She looked for a way to climb that would avoid the hungry blackness, but there was none. “It isn’t dangerous, not if you barely touch it,” said to herself Isabel, over and over. The longer she waited, the more the Shadow grew. Finally, the dragonkin girl rushed to the engulfed wall and leapt up. She wanted to move as fast as possible, but, hanging there, covered in the Shadow, couldn’t see past the first couple of handholds.
Isabel reached up, feeling for the protruding bricks she knew were there. As she did, the Shadow was feeling its way inside her. Isabel could feel the cold tendrils sliding in between her scales and into the soft flesh underneath. Or, at least, she imagined she could. Mostly, she just felt cold. Up and up Isabel went, desperate to get to the safety of her home.
She fell into the open window of her room, breathing heavily from stress rather than exertion, then stopped breathing entirely when she noticed she wasn’t alone. The family servant, Margaret, stared back at her in mute surprise. In the silence, the music box’s halting, strained melody sounded ominous, each lone plucked note hanging in the air far too long. The dancer on top of the box stuttered and jerked.
Isabel got up, closed the window behind her, walked over to the music box and closed the lid over it, putting it out of its misery. Margaret kept watching her.
“Where were you?” she finally managed to ask.
“Out,” tried answering nonchalantly Isabel. It didn’t quite work.
“I thought something had happened, that you were kidnapped. I was about to tell Stefan…”
“You can’t. You can’t tell him, please don’t,” Isabel’s nonchalance crumbled, “You can’t tell anyone.”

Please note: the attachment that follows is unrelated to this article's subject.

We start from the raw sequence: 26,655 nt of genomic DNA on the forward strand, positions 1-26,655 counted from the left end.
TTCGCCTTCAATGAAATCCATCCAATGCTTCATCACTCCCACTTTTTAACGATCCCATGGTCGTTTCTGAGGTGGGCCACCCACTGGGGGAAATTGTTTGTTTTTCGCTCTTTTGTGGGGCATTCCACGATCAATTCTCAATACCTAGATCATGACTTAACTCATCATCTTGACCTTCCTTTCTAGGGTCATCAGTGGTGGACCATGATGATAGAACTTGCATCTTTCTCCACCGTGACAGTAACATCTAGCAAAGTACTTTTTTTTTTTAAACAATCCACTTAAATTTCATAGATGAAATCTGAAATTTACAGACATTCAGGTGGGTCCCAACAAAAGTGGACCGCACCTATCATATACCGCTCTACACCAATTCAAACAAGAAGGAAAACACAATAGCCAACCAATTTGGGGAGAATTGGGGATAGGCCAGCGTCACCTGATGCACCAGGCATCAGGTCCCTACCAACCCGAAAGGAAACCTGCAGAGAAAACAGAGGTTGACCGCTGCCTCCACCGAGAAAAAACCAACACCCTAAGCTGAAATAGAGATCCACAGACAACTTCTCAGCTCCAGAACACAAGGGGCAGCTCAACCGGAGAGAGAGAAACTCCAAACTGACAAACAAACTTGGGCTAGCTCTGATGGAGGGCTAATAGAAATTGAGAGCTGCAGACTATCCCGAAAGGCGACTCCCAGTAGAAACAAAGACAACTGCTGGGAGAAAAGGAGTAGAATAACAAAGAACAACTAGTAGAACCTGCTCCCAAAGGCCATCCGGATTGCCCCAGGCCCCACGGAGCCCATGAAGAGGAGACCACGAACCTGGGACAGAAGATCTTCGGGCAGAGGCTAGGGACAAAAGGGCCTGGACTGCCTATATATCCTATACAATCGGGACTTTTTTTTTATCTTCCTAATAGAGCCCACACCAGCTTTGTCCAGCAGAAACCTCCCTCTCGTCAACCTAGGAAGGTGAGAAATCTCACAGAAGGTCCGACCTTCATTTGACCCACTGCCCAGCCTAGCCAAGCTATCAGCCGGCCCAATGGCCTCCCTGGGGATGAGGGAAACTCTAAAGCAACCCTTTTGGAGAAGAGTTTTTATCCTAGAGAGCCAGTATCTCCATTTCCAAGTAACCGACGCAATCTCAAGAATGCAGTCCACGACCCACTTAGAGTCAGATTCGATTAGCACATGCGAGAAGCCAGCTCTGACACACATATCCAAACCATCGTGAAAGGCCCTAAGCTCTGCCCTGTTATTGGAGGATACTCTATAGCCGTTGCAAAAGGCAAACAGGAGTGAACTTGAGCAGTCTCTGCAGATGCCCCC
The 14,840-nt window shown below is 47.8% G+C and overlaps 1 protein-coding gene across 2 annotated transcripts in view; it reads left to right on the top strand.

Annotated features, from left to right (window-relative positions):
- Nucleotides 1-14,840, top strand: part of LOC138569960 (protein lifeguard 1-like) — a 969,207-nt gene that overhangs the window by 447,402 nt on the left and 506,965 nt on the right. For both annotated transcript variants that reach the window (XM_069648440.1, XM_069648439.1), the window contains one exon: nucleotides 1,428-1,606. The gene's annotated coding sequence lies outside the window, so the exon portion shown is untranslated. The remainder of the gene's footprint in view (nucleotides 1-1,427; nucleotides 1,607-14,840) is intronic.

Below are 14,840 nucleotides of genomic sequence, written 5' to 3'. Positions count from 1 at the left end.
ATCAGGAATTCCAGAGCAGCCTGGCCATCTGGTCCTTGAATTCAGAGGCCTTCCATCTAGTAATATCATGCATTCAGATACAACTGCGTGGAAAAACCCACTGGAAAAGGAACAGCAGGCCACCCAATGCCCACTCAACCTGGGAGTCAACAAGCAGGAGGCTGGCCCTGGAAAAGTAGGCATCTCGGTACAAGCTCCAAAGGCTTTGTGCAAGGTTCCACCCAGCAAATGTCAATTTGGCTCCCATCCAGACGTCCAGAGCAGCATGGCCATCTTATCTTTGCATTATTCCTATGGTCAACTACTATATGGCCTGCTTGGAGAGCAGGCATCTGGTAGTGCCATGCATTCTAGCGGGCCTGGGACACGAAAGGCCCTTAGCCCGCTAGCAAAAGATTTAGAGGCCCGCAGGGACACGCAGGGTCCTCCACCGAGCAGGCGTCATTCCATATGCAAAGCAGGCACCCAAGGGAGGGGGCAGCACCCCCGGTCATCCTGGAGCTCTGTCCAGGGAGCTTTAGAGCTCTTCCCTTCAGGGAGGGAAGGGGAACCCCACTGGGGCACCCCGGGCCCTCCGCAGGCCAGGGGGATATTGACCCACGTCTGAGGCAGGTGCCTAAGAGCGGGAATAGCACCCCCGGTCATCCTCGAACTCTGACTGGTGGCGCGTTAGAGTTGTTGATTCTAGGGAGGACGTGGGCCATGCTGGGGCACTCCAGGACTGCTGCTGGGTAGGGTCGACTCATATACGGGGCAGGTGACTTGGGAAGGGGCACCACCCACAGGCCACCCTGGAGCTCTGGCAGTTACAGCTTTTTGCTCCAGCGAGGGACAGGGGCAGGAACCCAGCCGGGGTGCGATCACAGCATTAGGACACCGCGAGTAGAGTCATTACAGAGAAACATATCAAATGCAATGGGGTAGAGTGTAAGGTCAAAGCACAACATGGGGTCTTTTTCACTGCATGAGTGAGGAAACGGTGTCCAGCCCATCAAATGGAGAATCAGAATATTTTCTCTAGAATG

“I have to. If he found out I hid this…”
“He won’t. You don’t need to worry about him,” cut her off Isabel.
Margaret shook her head.
“I’m sorry, mistress. We have to keep you safe.”
“I… I forbid you,” Isabel copied Daddy’s tone, wincing internally. She’d been on its receiving end far too often.
Margaret grew a bit pale.
“I’m sorry, mistress. Your father…”
“My father isn’t here. That means you will obey me. And I say you will keep quiet of what you saw,” Isabel stomped her foot, guilt washed away by anger.
Margaret bowed, paler still. This wouldn’t work on Stefan, knew Isabel. He was a member of the House, though far removed. Margaret, on the other hand, was their family’s servant since before Isabel was born. Still, Margaret would likely tell Daddy on her, so Isabel needed to find an excuse. Maybe lord Jahrimir himself would favor her for exposing the marquis, and Daddy would be proud. More likely, though, Daddy would be proud and she’d still be grounded.
Next day, Stefan came to Isabel’s home earlier than usual, and watched her like she was made of gold. When Isabel locked herself in her room and looked out of the window, she found him standing out on the street, basking in the winter sun. Whether or not Margaret told Stefan, he must have suspected something, concluded Isabel.
Going anywhere that day was out of the question. The next day, she had more tedious lessons, then more of being watched. Isabel could slip away, just not in a way that wouldn’t be quickly found out. On the third day, she began to consider that option.